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17 thoughts on “Teriyaki King Oyster Mushroom

    1. Maggie Post author

      Hi Ganga, thanks so much for stopping by! I really love your recipe and so glad I found it! Actually I didn’t make a lot of twist. Your original recipe is awesome! Will keep follow your blog and try out more of your recipes 🙂

      Reply
      1. James Tee

        Looks wonderful, don’t we need to add teriyaki sauce ?
        is there any alternative for Japanese sake ? if we have muslim guest.

      2. Maggie Post author

        Hi James, if you follow my recipe, the seasonings will make a teriyaki sauce (yep, teriyaki sauce is super simple to make). You can use chicken stock to replace Japanese sake and the result will still be delicious. But the flavor will be a bit different. A teriyaki sauce requires mirin (sweet rice wine) or rice wine.
        Happy cooking and hope the result turns out great!

    1. Maggie Post author

      Is king oyster mushroom a rare thing in the US? Check them out if you see any at the market. I really love their meat texture!

      Reply
  1. [email protected]

    Oh! I am pretty sure you are right about this vegan dish tasting better than meat.. Looks so yummy!

    Reply
  2. Shinee

    Ah this sounds amazing! I love mushrooms, but never tried with teriyaki sauce! And thank you for transforming awesome chinese meals into something that we can actually make at home!

    Reply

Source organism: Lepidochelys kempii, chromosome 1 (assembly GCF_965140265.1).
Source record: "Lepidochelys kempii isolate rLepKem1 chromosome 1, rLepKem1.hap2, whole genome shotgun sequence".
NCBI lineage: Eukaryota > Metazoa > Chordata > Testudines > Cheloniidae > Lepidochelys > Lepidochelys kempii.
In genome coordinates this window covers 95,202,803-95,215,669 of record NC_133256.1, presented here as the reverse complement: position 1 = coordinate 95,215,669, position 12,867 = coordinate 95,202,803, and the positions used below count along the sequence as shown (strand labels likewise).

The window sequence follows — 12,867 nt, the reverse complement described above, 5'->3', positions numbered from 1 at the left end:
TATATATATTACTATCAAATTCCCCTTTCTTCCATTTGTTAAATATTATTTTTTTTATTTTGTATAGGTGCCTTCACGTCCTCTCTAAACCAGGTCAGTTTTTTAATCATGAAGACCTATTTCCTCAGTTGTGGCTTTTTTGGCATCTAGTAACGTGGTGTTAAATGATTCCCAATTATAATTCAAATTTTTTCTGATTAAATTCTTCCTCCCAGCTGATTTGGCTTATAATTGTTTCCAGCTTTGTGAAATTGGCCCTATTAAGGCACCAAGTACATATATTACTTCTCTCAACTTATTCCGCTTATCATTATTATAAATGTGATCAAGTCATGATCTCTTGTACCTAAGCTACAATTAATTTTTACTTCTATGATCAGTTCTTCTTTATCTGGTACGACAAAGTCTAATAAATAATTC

3. [email protected]

    Firstly, congratulations on your visa coming through so much earlier than expected! How exciting that you will be moving soon! Secondly, I love the look of these mushrooms! I had to inspect the photo very closely to even be convinced they were “just” mushrooms, they look beautifully golden and caramelised, like they were sweet potatoes. Amazing. Love the technique too, read every word of the recipe. 🙂

    Reply
  4. Louella

    I made this for dinner tonight and it was incredible! I accidentally bought twice the amount of mushroom I needed but the three of us smashed it, it was so good. I had never had or cooked oyster mushrooms before so this was a great first experience.

    Reply
    1. Maggie Post author

      I’m so glad to hear the dish turns out well Louella and thanks for taking time to leave a comment! We love mushrooms too and always cook in big batches. Definitely satisfying as a meal 🙂
      Have a great day!

      Reply